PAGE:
Some of the areas that are covered during compliance testing include: 

  • Rules of play – testing to determine that the rules meet the jurisdictional specifications.
  • RNG, Payout Percentages, odds and non-cash awards – testing to determine that the payout percentage is within the range regulated in that jurisdiction.
  • Bonus games – testing to determine that the game meets bonus regulations.
  • Electronic metering – testing to determine that all meters required to be
    monitored within that jurisdiction are being reported.
  • Game history – testing to determine that the game history tracks, at a minimum, the number of games required by the jurisdiction.
  • Power-up and power-down – testing to determine that the power up and down functionality works as per the jurisdictional specifications.
  • Setup and Configuration – testing to determine that only configurations that are permitted within the jurisdiction can be enabled.

The Gaming Ecosystem

The gaming industry ecosystem overview

The gaming industry ecosystem is composed of the following organisations: 

  • Game Developers – develop casino games not specific to a gaming machine model. These games are usually distributed by a manufacturer or casino.
  • Machine Manufacturers – make and sell the hardware, platforms, operating systems and games, developed in house or sub-contracted.
  • Independent Test Labs – test and certify that the game software, hardware, firmware, platform and operating system follow all the jurisdictional rules for each location where the game will be played.
  • Regulatory Commissions – approve every game played in their jurisdiction after the ITL certifies that the game meets the commission’s jurisdictional specifications.

The regulatory commission licenses the machine manufacturer to deploy the game in casinos or on online gaming sites in that specific jurisdiction. A game may be shipped to a casino before licensing; however, it cannot be deployed. The game must be licensed by the regulatory commission before it is deployed into the jurisdiction. Should any major defects be found in the casino, the regulatory commission can force the machine manufacturer to pull their game out of all casinos or demand that the online sites remove access to the game in that jurisdiction.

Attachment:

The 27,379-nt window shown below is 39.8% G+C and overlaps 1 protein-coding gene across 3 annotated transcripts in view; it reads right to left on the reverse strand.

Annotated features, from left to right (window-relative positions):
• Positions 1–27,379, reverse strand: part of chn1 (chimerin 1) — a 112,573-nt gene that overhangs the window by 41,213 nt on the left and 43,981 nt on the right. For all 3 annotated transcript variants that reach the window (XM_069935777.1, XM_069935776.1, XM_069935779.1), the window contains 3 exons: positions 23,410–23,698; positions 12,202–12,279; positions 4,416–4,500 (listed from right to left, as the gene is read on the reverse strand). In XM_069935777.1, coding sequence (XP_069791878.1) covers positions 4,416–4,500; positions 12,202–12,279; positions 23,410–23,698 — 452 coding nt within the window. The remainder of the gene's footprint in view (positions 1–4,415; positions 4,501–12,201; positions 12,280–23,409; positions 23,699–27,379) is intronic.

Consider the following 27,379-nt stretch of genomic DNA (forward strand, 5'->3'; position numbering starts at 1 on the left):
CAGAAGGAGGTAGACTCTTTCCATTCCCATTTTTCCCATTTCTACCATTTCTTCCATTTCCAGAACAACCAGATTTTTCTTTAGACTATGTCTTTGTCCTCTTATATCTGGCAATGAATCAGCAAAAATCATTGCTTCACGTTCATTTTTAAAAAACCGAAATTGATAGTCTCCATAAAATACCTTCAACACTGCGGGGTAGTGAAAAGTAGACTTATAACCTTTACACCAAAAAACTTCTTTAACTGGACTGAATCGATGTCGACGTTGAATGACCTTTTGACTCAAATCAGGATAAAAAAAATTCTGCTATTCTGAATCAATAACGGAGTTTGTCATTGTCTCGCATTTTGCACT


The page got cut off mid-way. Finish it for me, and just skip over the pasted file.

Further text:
Video lottery terminals and their ecosystem

As indicated by the name, VLTs always have a video display for the game. VLTs either have standalone or server-based outcome architectures. In the standalone model, each VLT contains an RNG from which game outcomes are generated. In the server-based outcome architecture, VLTs obtain their outcomes from the server. This architecture has two possible models: the RNG model or the pre-determined finite pool model. In the server-based RNG model, the server generates the outcome it will provide to the VLT using an RNG located in the host. In the pre-determined finite pool model, the server obtains the outcome from a database of pre-determined outcomes. This model is similar to instant tickets and is often referred to as electronic instant tickets.

The types of games typically found on a VLT are: mechanical reel games, poker games and keno games. Most VLTs are multi-game machines, meaning multiple games are available for a player to choose from through a screen menu.

VLTs are frequently operated in a distributed environment over a Wide Area Network. For example, a few VLTs deployed in bars and/or pubs are connected to a central server through a Wide Area Network connection. 

The VLT ecosystem is composed of: 

  • The EGM
  • The site controller and/or bank controller
  • The systems/servers used for monitoring and/or managing functionality

The EGMs are the machines on which the players choose to play the games. Each machine communicates to a site controller and/or bank controller and one or more central servers through a communication interface board using an electronic communication language referred to as a protocol. When VLTs are installed in a distributed environment, each retail location has a site controller to which the VLTs at that location are connected. The site controller serves multiple functions:

  • Communicates and monitors VLTs to ensure they are online.
  • Records game play transactions, cash-in/cash-out transactions and security
    exceptions.
  • May act as a protocol converter by translating the protocol implemented on the VLT to the protocol understood by the central server.
  • Provide retailers with the ability to:
    • Register players for player tracking cards 
    • Validate and pay out cash tickets